The topic around the olives and cheese plate last week at an extended family Christmas gathering was, interestingly enough, Microsoft distancing itself from CES. My family, not ordinarily given to tech gossip, was alarmed, thinking that perhaps there was a grand re-ordering of things that they should know about. It’s a remarkably straightforward move, far from the conspiracy theories the last few days have spawned, but when you’re dealing with bruisers like Microsoft and CES, everything is swathed in diplomacy as would be ostensibly amicable divorce proceedings. But Microsoft’s grievances are legitimate and the move is a smart one.
“Our product news milestones generally don’t align with the show’s January timing.” How true that is, and as others have pointed out, their product news generally didn’t align with products, either. And they’re aware that their news is propagating in a completely different way than it used to.
Technologizer had a handy round-up of the keynotes, which generally have highlighted products that never shipped, or didn’t work well on stage. It’s a bit embarrassing to go back and watch some of these, knowing as we do how these products turned out. Why did Microsoft ever participate in this?
Part of it was Bill Gates, who was much more of a keynote kind of guy. If you’ve seen him speak, you know that despite his natural nerdiness, he’s an endearing presence on stage and his enthusiasm for the broader mission of technology is infectious. Ballmer is certainly bombastic, but for years we’ve heard over and over the growth stats on Windows, heard from a few partners mumbling carefully-rehearsed platitudes, then seen a few features of the next version or a prototype (last year’s ARM surprise, to be fair, was the best thing they’ve had in years). It’s become rote, and rote is what Microsoft fears most now.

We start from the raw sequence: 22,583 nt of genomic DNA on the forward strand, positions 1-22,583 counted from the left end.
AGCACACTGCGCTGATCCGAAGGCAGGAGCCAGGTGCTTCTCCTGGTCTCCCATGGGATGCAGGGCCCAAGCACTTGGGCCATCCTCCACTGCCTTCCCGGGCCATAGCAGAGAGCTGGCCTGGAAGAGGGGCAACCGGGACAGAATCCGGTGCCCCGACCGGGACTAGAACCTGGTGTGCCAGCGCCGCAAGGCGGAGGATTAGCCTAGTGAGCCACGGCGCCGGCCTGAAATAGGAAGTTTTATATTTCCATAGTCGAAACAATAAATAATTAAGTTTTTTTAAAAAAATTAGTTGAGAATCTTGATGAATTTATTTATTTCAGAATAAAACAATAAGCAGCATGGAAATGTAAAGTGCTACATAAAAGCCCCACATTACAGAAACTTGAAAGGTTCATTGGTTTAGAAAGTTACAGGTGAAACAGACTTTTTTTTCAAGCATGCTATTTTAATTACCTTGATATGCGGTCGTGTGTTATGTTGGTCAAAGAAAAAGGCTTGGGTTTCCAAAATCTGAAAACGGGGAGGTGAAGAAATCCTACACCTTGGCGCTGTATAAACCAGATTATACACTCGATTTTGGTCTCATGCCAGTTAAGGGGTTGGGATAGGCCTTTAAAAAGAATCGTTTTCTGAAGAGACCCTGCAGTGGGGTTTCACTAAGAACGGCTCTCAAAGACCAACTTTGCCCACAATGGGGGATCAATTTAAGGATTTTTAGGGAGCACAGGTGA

The company is desperate for a reinvention of how it presents itself, and these doddering CES keynotes are exhibit A in the Case of the Dull Microsoft PR. Their booth, too, is filled with old devices and people halfheartedly selling services that anyone in the market is already well aware of.
Meanwhile, year-round on the internet, we see astonishing things being done in Microsoft Research and Labs, beautiful and powerful demonstrations of advanced technology. And the Building Windows 8 blog is the surprise Microsoft hit of the year, with nearly every single post (detailed, revealing, and technical) creating a storm of discussion on the web. The new Explorer interface, for instance, spawned thousands of articles (not necessarily positive) and others have done nearly as much. The way Microsoft gets word out of its innovations, its products, its business performance, has been changing for years, but they and CES have clung together out of habit. I’m pleased to see Microsoft doing what it does worst: breaking a bad habit.
CES is a show for product builders, people who ship devices, where you need to be there in real life to see how it works, how it feels, and most importantly, how it compares to the guys in the next booth. Microsoft simply isn’t a part of that world, and the show hasn’t been about them for years. They’ll still have a booth, and I expect them to stay around for a while. But I wouldn’t be surprised if they stopped using CES as a focal point for announcements, and use it instead (as many other large companies do) to present a snapshot of the company through and through, prototypes, research projects, traditional devices, servers, and all. They’ve made more room on the stage for companies that truly want to show off impressive things and talk about where the tech world is heading. I look forward to attending the keynotes of whoever steps up.